OCR Interpretation


The day book. (Chicago, Ill.) 1911-1917, September 16, 1912, Image 3

Image and text provided by University of Illinois at Urbana-Champaign Library, Urbana, IL

Persistent link: http://chroniclingamerica.loc.gov/lccn/sn83045487/1912-09-16/ed-1/seq-3/

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MAUDE IROLIEJR SORROWS WHILE FATHER'S FINGERS
ITCH FOR ALLEN BLOOD MONEY
Roanoke, Va., Sept. 16. While
her father is preparing to fight
( for a share in the Allen blood
money, Maude Irolier, mountain
sweetheart of Wesley Edwards, is
wondering how the detectives
came to follow her to her lover's
hiding place.'
The 19-year-old Sunday school
teachej yerit t0 rjes Moines to see
her sweetheart. She led the de-
. tectives directly to the door of the
bparding house at which Wesley
Edwards and Sidna Allen, prin
cipals in the Hillsville court house
shooting of last March,' were
staying under assumed names.
.The rewards offered for the
capture of Allen and Edwards
total $3U000. That is a lot of
1 money to hill folk a fortune, in
deed. It was the thought of this
money that tempted Frank Iro-
Her, Maude's father, to tell the de
tectives that .his daughter was
corresponding with Wesley Ed-1
wards. v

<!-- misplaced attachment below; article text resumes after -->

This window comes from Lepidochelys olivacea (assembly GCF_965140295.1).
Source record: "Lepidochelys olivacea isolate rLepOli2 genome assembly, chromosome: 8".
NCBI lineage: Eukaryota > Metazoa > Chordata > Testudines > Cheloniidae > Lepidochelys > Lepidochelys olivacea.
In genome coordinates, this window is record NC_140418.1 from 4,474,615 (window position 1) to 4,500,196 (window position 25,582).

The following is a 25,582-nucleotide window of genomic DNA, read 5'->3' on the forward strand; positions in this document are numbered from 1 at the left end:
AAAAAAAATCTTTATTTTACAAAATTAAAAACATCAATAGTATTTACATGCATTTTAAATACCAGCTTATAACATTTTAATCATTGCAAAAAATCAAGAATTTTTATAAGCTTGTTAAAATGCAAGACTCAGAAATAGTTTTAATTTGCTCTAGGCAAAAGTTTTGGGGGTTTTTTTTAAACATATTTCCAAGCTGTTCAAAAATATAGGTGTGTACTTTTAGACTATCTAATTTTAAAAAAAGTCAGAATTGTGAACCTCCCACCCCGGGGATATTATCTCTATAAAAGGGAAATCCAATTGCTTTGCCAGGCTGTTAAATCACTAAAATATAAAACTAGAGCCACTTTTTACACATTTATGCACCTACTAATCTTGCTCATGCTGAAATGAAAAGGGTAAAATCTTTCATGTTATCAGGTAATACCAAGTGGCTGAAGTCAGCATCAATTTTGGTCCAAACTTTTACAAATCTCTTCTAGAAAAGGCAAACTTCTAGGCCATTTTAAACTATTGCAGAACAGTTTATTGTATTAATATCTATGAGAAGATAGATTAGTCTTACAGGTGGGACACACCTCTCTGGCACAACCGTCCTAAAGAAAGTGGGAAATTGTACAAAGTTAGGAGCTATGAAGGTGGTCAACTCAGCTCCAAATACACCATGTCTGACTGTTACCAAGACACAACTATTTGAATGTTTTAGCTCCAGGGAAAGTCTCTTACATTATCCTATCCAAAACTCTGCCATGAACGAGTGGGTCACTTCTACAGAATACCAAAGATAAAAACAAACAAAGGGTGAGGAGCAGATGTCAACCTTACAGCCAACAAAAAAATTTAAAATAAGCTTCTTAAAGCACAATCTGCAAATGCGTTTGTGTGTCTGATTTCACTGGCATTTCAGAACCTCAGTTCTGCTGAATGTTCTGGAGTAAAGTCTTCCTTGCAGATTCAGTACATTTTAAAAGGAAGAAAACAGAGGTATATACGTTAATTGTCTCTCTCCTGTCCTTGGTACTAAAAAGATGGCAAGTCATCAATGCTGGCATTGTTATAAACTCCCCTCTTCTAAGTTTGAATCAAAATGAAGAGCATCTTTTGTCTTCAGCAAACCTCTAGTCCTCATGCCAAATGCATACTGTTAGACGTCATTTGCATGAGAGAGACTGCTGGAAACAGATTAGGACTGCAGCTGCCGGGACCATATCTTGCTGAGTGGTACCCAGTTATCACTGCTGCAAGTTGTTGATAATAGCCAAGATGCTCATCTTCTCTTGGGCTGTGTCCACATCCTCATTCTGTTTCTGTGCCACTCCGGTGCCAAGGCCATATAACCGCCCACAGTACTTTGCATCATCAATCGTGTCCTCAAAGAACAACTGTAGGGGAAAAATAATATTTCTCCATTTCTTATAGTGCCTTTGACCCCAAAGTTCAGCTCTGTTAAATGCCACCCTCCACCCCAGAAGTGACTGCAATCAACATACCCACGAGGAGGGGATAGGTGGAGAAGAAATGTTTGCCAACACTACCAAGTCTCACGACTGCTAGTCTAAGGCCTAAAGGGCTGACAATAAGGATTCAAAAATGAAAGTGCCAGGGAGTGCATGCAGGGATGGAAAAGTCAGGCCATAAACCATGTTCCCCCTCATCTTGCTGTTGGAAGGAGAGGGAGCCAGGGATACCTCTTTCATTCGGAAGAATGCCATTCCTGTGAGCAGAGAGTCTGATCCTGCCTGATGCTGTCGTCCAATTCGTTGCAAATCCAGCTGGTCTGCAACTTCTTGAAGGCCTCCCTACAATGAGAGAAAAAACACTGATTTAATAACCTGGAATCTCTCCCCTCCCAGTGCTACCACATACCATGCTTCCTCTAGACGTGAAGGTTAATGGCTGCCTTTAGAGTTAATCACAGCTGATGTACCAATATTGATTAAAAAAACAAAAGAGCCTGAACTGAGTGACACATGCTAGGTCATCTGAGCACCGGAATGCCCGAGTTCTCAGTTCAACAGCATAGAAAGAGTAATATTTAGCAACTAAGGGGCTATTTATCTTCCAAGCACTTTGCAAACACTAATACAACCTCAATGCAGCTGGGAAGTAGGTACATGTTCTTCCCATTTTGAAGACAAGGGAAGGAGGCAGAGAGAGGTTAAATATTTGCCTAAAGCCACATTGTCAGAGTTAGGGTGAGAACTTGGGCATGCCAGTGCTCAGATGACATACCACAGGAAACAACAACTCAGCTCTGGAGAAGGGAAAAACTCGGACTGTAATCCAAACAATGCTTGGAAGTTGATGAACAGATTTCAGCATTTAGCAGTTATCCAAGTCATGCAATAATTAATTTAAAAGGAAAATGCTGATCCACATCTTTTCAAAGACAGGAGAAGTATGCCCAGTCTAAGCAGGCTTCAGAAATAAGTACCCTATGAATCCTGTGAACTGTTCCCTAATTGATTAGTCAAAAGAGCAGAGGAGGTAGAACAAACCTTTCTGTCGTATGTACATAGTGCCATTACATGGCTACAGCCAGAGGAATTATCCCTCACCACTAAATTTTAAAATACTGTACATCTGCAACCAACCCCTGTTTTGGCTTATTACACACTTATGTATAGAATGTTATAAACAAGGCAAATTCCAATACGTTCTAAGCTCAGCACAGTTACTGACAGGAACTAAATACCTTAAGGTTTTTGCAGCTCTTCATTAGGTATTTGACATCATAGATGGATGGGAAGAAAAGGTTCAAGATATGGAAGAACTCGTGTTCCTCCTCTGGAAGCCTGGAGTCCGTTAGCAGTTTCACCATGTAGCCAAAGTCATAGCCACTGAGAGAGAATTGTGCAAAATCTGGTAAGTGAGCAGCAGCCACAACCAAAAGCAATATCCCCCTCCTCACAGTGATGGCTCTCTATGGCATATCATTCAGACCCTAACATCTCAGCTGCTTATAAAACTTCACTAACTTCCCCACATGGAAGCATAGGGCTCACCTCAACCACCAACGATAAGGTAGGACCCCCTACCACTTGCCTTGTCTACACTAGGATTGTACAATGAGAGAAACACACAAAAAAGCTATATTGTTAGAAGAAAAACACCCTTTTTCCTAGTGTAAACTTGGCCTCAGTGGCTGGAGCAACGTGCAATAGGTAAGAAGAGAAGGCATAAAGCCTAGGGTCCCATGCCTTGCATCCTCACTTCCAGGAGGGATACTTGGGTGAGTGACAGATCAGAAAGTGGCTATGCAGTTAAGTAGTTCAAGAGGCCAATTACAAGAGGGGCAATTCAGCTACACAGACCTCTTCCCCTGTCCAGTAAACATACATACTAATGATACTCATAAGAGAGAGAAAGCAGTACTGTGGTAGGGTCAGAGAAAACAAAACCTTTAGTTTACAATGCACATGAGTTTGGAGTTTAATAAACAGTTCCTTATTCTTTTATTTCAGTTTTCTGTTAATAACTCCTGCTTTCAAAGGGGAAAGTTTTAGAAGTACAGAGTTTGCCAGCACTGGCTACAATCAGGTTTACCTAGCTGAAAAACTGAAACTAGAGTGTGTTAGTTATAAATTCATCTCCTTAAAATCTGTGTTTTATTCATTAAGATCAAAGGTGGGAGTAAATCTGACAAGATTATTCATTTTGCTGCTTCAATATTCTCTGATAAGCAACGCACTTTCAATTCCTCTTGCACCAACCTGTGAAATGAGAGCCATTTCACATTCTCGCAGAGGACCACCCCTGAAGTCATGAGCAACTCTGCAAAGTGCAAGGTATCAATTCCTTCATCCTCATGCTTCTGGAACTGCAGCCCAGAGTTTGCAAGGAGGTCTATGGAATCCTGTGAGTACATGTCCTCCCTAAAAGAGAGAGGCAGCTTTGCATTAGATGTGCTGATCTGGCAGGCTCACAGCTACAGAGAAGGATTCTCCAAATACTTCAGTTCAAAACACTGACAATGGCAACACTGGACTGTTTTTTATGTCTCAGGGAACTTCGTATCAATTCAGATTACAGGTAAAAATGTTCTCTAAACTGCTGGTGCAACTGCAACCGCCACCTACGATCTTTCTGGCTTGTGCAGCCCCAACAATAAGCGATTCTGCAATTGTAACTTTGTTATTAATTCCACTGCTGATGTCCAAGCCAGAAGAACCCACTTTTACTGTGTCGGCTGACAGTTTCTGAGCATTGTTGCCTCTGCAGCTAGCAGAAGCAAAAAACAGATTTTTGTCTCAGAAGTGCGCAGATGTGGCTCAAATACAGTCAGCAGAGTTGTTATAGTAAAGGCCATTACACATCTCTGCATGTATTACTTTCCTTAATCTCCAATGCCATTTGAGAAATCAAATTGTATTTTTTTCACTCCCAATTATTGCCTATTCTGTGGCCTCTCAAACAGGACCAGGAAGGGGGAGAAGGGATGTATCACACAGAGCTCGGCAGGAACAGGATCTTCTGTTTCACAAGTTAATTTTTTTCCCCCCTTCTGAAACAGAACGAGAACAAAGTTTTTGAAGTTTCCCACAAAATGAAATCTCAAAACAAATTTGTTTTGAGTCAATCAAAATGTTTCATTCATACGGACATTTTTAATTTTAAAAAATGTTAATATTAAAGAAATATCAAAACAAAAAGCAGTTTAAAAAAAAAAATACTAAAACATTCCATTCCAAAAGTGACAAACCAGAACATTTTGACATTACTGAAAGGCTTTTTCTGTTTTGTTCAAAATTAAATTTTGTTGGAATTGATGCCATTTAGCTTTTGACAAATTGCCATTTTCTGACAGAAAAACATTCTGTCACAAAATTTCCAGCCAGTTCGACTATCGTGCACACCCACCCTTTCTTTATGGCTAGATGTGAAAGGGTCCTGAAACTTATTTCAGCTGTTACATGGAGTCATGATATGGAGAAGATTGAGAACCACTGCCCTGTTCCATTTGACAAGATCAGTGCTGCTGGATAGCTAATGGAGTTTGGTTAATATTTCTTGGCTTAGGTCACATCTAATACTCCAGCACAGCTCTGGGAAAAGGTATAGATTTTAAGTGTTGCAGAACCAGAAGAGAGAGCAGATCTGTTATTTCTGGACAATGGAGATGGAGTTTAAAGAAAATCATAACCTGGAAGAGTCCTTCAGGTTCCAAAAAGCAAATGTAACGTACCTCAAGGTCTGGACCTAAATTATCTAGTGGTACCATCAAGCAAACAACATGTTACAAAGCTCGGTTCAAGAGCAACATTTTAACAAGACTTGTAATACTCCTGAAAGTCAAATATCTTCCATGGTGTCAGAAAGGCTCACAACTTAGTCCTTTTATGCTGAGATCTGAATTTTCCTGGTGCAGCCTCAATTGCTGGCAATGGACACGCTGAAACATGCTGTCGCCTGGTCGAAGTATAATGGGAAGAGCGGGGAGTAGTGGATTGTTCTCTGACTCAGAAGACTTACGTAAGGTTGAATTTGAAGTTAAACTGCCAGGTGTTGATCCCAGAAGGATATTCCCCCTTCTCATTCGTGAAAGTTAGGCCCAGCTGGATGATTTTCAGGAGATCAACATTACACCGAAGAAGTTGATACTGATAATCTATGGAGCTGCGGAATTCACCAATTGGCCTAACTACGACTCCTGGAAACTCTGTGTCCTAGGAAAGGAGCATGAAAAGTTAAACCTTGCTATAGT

Now the detectives who follow
ed the girl to Des Moines intend
to claim the entire reward, and
Irolier intends to make a legal
fight for a share of it.
The girl does not know that it
t was through her father that her
lover was betrayed. It may be
tfiat it will be better for her father
if she never does. For Maude
Irolier is a mountain girl, swift to
anger, and swift to punish.
"I don't know how the detec
tives came to follow me," she said
today. "Why, I never told a soul
where I was going not even my
mother. She thought I was go
ing over to Mount Airy to see
Aunt Jane.
"I've always lived in the hills,
and I never got to go anywhere
except to Mount Airy once in a
while. That's where the railroad
is, you know."
"Would you follow your sweet
heart again"?" she was asked.
"Well,;' she said, and her
brown eyes flashed darkly, "I
reckon I'd be careful to see who
was following me." v
"Do you think your'sweetheart
is guilty?"
The mountain girl turned puz
zled eyes on the reporter.
"Do I think Wes is guilty? I
don't see what difference that
makes. - -
"Once in a while every man
that thinks anything of himself
has to draw his gun, and you can't
always tell who's right and who's
wrong.
"Anyhow, right or wrong, I be
longed to Wes, and, right or
wrong, I'll stick to him.
"I first met Wes at preaching
in the Dunkark church. I'm Sun
day school teacher there, you
know. I guess the kids missed me
Sunday. -I never remember miss
ing a Sunday afore.
"Yes. I'll eo to the trial. I.don't
suppose I'll be a witness', though,
for I don t know anything.
Allen and Edwards are expect
ed here this afternoon. All the
countryside is turning oUMo meet
them. The mountain folk are ltt $
y,3rfj bas toioqma odi lo ajjsa sdi

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